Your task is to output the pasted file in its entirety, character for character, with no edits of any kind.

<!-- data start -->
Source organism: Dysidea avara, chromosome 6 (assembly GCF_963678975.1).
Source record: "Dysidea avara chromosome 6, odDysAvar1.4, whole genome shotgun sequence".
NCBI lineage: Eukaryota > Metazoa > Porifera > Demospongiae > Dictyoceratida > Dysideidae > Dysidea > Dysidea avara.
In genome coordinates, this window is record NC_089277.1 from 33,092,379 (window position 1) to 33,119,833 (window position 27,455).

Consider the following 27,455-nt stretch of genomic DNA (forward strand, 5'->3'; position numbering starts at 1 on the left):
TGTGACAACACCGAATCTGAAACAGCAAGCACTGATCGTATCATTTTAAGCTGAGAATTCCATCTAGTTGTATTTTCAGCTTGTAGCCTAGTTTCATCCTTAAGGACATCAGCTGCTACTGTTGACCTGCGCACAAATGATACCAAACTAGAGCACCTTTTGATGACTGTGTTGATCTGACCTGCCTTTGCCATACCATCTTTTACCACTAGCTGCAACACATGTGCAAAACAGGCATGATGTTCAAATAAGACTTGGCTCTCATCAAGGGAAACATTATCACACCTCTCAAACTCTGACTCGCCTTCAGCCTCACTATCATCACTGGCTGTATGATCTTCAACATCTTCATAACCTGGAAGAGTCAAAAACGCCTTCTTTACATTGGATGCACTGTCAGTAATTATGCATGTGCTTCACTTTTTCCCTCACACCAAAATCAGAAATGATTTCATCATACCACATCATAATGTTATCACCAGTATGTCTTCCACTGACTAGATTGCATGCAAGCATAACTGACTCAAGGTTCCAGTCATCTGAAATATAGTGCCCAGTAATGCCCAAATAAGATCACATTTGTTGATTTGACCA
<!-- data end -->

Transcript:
Source organism: Dysidea avara, chromosome 6 (assembly GCF_963678975.1).
Source record: "Dysidea avara chromosome 6, odDysAvar1.4, whole genome shotgun sequence".
NCBI lineage: Eukaryota > Metazoa > Porifera > Demospongiae > Dictyoceratida > Dysideidae > Dysidea > Dysidea avara.
In genome coordinates, this window is record NC_089277.1 from 33,092,379 (window position 1) to 33,119,833 (window position 27,455).

Consider the following 27,455-nt stretch of genomic DNA (forward strand, 5'->3'; position numbering starts at 1 on the left):
TGTGACAACACCGAATCTGAAACAGCAAGCACTGATCGTATCATTTTAAGCTGAGAATTCCATCTAGTTGTATTTTCAGCTTGTAGCCTAGTTTCATCCTTAAGGACATCAGCTGCTACTGTTGACCTGCGCACAAATGATACCAAACTAGAGCACCTTTTGATGACTGTGTTGATCTGACCTGCCTTTGCCATACCATCTTTTACCACTAGCTGCAACACATGTGCAAAACAGGCATGATGTTCAAATAAGACTTGGCTCTCATCAAGGGAAACATTATCACACCTCTCAAACTCTGACTCGCCTTCAGCCTCACTATCATCACTGGCTGTATGATCTTCAACATCTTCATAACCTGGAAGAGTCAAAAACGCCTTCTTTACATTGGATGCACTGTCAGTAATTATGCATGTGCTTCACTTTTTCCCTCACACCAAAATCAGAAATGATTTCATCATACCACATCATAATGTTATCACCAGTATGTCTTCCACTGACTAGATTGCATGCAAGCATAACTGACTCAAGGTTCCAGTCATCTGAAATATAGTGCCCAGTAATGCCCAAATAAGATCACATTTGTTGATTTGACCA